Indian Camp by Ernest Hemingway

Indian Camp - Ernest HemingwayIn Indian Camp by Ernest Hemingway we have the theme of innocence, brutality, mortality, control (or dominance) and connection. Taken from his The Complete Short Stories collection the story is narrated in the third person by an unnamed narrator and after reading the story the reader realises that Hemingway may be exploring the theme of innocence. Throughout the story there is a sense that Nick does not fully understand what is happening. From the young Indian woman giving birth to her husband’s death Nick doesn’t appear to fully comprehend what is happening or what is meant to happen. For example Nick doesn’t realise that when a baby is born it is head first. Also after they are leaving the camp Nick asks his father several questions which highlight just how innocent he is. He asks his father ‘do many men kill themselves?’ This line is important as it suggests that the Indian’s death is the first suicide that Nick has witnessed or come across. Nick’s final question to his father is also interesting as it further highlights his innocence. By asking his father ‘is dying hard Daddy?’ the reader gets a sense that Nick has no comprehension whatsoever about death. Nor does his father explain to him the complexity of death preferring instead to allow Nick to remain innocent.

There is also a sense of brutality in the story. Not only does the Indian kill himself (possibly needlessly) but Nick’s father though he is a doctor does not have the proper medical tools to perform a caesarean. It is also interesting that Nick’s father is proud of his operation on the young Indian woman the reader sensing that his pride is more important than how the young Indian woman may be feeling. It might also be a case that Hemingway by using the Indian camp as the setting of the story is also highlighting how isolated American Indians were from the rest of the community (or settlers). It is also possible that by having the young Indian woman’s husband kill himself that Hemingway is symbolically placing a spotlight on the brutality that existed when it came to the treatment of American Indians by white settlers. If anything the American Indian was dominated by the white settlers that settled in America. Removed from their land and placed in reservations (Indian Camp). Just as the young Indian woman’s stomach is ripped apart by Nick’s father likewise American Indians also had their homes taken away from them.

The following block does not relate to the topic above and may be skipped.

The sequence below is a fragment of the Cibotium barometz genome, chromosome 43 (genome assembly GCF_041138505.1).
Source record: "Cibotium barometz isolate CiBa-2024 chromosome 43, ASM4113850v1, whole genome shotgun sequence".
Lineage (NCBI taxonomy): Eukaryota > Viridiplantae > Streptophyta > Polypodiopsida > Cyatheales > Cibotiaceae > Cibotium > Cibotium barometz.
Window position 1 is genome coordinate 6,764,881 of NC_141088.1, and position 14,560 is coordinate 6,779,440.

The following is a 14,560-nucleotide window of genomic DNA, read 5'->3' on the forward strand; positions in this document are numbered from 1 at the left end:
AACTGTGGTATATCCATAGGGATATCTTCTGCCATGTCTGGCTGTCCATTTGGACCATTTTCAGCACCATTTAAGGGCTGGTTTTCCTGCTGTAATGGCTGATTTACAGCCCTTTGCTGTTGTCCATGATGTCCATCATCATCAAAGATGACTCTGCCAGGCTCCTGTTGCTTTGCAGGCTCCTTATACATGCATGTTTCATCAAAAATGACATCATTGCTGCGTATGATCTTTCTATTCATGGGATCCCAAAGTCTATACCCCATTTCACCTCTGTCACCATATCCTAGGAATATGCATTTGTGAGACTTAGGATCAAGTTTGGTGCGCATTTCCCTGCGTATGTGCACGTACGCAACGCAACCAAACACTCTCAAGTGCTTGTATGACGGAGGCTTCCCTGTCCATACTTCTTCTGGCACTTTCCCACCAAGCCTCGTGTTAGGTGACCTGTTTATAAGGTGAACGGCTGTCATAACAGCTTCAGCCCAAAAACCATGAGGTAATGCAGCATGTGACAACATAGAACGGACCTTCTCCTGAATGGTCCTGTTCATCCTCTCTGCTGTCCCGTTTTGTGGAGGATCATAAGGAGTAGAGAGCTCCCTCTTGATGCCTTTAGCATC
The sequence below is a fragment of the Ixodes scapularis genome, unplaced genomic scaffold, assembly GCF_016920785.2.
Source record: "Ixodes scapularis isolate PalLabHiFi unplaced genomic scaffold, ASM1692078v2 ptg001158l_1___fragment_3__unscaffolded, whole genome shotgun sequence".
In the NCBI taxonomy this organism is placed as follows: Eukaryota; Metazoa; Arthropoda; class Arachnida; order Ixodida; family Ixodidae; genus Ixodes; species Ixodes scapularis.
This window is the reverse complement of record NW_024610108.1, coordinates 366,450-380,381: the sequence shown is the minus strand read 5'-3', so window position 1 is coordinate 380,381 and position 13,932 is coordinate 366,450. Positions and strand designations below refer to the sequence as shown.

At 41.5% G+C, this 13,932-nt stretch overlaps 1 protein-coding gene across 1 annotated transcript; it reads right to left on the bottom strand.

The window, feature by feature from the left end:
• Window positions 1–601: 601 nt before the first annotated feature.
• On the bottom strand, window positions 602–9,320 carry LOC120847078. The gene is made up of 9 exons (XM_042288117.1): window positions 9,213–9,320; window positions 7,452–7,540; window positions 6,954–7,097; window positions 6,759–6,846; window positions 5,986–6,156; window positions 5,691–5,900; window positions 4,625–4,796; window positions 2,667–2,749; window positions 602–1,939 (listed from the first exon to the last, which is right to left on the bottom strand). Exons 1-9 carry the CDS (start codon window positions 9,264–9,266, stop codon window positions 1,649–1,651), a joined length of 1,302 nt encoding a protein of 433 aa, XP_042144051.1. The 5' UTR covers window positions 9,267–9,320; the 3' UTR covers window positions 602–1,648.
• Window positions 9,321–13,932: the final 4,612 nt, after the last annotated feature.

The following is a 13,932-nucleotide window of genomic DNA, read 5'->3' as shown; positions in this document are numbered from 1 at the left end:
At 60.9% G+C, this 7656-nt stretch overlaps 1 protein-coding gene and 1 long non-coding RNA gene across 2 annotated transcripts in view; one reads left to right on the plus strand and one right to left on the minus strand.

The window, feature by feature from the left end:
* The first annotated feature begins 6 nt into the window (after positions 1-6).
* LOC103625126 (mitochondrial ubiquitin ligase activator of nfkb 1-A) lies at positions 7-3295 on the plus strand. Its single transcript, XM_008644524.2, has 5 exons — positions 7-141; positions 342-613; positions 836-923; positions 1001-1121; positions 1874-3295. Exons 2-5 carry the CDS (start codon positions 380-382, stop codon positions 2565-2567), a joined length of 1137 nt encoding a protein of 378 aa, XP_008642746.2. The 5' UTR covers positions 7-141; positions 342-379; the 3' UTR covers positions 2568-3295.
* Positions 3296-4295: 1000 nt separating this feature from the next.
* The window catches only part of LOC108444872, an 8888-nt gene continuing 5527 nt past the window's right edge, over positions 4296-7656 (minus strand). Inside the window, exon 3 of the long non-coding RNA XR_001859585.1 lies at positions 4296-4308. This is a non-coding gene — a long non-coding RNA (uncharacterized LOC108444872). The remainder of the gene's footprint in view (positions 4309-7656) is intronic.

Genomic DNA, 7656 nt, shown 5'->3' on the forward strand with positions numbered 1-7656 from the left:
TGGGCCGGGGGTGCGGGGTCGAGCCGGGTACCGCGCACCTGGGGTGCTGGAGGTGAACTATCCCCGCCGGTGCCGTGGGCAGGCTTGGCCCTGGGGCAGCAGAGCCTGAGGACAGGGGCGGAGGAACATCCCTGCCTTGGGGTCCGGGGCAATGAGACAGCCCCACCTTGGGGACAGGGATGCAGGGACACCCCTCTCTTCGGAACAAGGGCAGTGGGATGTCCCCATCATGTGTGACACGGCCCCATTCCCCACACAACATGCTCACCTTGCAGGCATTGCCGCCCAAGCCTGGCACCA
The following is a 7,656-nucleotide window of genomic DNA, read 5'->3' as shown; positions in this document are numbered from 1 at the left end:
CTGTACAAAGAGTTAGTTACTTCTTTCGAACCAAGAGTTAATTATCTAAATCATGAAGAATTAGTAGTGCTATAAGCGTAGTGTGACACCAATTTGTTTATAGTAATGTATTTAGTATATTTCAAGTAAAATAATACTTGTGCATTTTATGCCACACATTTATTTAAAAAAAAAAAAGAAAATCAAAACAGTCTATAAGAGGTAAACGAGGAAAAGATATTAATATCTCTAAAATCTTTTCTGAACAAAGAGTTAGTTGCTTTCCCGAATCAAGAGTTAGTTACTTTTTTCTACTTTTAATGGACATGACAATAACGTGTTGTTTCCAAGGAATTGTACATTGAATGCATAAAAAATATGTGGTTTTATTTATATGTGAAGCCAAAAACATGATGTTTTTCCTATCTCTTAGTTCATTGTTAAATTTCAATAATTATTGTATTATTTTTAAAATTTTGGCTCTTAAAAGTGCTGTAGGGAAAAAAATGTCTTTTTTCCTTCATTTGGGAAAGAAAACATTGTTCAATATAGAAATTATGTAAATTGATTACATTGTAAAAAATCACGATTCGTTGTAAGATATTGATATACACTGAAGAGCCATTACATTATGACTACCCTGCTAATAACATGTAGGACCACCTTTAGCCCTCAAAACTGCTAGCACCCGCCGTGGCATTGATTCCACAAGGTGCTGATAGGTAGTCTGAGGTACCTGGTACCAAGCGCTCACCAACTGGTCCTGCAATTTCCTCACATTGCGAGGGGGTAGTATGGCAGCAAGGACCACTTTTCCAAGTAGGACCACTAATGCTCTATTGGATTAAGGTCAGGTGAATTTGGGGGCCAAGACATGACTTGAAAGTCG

It is also interesting that there is only one other woman in the room while the young Indian woman is in labour. Everybody else is a man (or boy in Nick’s case). This may be important as labour would be a very female act yet Hemingway has the room full of males. It is possible that by having the room full of men Hemingway is again playing on the theme of domination on this occasion the male dominating the female. It may also be important that Nick’s father tells those in the room that when he comes back in the morning there will be a nurse with him and ‘she’ll bring everything we need.’ It is possible that by including this line into the story Hemingway is highlighting the importance of having another female witness and helping out with the birth of a child. Someone who can connect with the expectant mother. Throughout the story there is no sense that Nick’s father is able to connect with the young Indian mother or any of the other Indians.

George on the other hand appears to have no problem connecting with the Indians. This connection is first noticeable when he gives two of the Indians a cigar. Also he helps hold the young Indian woman still along with some of the other Indians. This act may be important as it suggests that George is prepared to do as the other Indians are doing.  It is also noticeable that he is missing at the end of the story, his location unknown. All that is known is that he has decided to stay at the Indian camp while Nick and his father return to town. Though the reader does not know what George is doing at the camp the important thing to remember is that he stayed behind. He is spending time with the Indians.

The end of the story is also interesting as symbolically Hemingway may be further exploring the theme of innocence. Despite the sun coming up over the hills, which would normally suggest an enlightenment or an awareness Hemingway has Nick’s father rowing away from the camp with Nick sitting in the stern. If anything Nick is being directed or guided by his father. The final line of the story is also interesting ‘he felt quite sure that he would never die’. By including this line into the story Hemingway manages to reinforce the idea of Nick being innocent. He has learnt nothing from his experience at the Indian camp. He remains as innocent as he was before he set out for the camp. Still without any idea as to why the young Indian woman’s husband killed himself or more importantly as to why anybody would decide to kill themselves.

Cite Post
McManus, Dermot. "Indian Camp by Ernest Hemingway." The Sitting Bee. The Sitting Bee, 3 May. 2016. Web.

2 comments

  • What I find striking is the juxtaposition of birth and death in the same moment and even in the same bunk bed. Both descriptions are vividly violent.

    Second, I love the irony foreshadow of the father and son in the same canoe paddling through the morning mist against the current talking of suicide and not knowing that the boy (Ernest Hemingway) and the father (Dr. Hemingway, Ernest’s dad) both ended up killing themselves years by gunfire years later. Eerily predicting the future, Hemingway unwittingly adds another layer.

    • Dermot (Post Author)

      Thanks for the comment and extra insight Jay. I hadn’t thought about both death and birth occurring in the same place. Also I don’t know a lot about Hemingway’s life so it’s nice to get that little bit of further insight.

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